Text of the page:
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JK Rowling dares cops to arrest her for misgendering trans people after new woke hate crime law

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Her next book could be “Harry Potter and the Prisoner of Trans-kaban.”

JK Rowling is daring police in her native Scotland to arrest her for misgendering transgender people after a new woke hate crime law took effect Monday.

“Freedom of speech and belief are at an end in Scotland if the accurate description of biological sex is deemed criminal,” she wrote on X.

“I’m currently out of the country, but if what I’ve written here qualifies as an offense under the terms of the new act, I look forward to being arrested when I return to the birthplace of the Scottish Enlightenment.”

Scotland’s Community Safety Minister Siobhian Brown told the Telegraph on Monday that Rowling’s remarks could be reported to police and investigated.

“Whether or not the police would think it was criminal is up to Police Scotland for that,” she said.


JK Rowling could be arrested for misgendering trans women under a new hate crime law in Scotland. Samir Hussein/WireImage

Scotland’s hate crime law went into effect on Monday. It bans hatred on the basis of age, disability, race, religion, sexual orientation and transgender identity.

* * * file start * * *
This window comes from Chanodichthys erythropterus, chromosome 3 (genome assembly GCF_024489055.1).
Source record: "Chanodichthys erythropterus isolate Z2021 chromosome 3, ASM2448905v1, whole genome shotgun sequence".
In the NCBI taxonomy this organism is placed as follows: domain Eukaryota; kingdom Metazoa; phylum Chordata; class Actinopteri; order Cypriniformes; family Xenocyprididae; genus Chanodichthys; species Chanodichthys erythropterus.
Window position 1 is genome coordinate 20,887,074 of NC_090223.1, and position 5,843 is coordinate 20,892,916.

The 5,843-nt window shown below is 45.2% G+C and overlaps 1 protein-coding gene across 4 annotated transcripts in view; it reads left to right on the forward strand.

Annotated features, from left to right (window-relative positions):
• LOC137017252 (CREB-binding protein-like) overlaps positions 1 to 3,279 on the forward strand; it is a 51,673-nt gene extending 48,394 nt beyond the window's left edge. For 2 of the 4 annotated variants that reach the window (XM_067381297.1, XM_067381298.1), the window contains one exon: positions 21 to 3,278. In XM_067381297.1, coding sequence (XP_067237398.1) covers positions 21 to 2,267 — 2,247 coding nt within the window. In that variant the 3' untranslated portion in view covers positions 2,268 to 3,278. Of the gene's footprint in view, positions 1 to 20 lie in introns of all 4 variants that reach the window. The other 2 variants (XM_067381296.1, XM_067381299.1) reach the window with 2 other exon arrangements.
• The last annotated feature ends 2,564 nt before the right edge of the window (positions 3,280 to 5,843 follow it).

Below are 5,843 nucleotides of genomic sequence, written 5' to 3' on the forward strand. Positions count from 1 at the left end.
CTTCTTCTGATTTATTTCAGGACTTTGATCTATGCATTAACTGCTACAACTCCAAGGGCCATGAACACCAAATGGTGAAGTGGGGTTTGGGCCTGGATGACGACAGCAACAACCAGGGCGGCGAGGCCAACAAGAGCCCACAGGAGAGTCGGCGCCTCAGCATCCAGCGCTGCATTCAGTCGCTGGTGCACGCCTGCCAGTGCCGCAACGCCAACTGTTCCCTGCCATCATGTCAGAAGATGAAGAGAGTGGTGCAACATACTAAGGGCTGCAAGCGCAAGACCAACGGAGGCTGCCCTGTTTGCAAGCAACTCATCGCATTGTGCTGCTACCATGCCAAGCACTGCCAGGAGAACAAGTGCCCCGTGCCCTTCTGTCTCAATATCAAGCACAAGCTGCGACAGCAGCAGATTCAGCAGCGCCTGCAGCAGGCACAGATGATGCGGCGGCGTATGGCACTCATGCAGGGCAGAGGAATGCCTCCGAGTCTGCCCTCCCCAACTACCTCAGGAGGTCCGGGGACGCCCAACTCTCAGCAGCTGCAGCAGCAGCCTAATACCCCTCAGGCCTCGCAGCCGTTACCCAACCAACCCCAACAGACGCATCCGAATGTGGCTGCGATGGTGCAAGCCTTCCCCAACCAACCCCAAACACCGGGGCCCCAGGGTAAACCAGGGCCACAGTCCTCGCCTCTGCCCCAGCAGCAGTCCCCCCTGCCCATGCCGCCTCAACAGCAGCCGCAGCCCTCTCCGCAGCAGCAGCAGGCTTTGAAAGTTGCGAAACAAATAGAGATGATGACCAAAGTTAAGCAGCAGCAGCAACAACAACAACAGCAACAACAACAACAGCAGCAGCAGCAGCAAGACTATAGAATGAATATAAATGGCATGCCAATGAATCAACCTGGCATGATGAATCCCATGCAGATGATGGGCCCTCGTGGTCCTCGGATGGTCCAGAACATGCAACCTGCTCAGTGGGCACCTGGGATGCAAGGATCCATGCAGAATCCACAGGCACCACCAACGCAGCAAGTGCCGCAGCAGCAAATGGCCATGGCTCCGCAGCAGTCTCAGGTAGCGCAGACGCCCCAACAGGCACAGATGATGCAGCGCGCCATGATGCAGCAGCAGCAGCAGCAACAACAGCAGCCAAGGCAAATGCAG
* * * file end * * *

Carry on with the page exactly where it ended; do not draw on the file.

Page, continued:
Critics have said the law is overly broad and could curtail free speech.

By passing the Hate Crime and Public Order Act, Rowling said politicians “placed a higher value on the feelings of men performing their idea of femaleness, however misogynistically or opportunistically, than on the rights and freedoms of actual women and girls.

“The new legislation is wide open to abuse by activists who wish to silence those of us speaking out about the dangers of eliminating women’s and girls’ single-sex spaces, the nonsense made of crime data if violent and sexual assaults committed by men are recorded as female crimes, the grotesque unfairness of allowing males to compete in female sports, the injustice of women’s jobs, honors and opportunities being taken by trans-identified men and the reality of immutability of biological sex,” she continued.

Scotland, a country of 5.45 million, is part of the United Kingdom, but has its own laws and police force.

Rowling was born in England, but has called Scotland home for most of her life. She has become politically active there over the years.

Rowling is not alone in her criticism.

Jim Sillars, the former deputy leader of the Scottish National Party, has even launched a campaign to “resist the Hate Crime Act and campaign for its repeal,” according to the Telegraph.

He said it “inflicts a deep wound on the face of Scottish society.”

“Today on their own admission, Police Scotland will translate itself from a service into a force for one particular purpose — the pursuit of people who speak their minds,” he said in a statement.

“How has Scotland, the seat of the Enlightenment, come to this?”

But Police Scotland Chief Constable Jo Farrell said the police would apply the act “in a measured way,” according to The Scotsman.

She added there would be “close scrutiny” of how the legislation is being enforced, and what reports the police are receiving.

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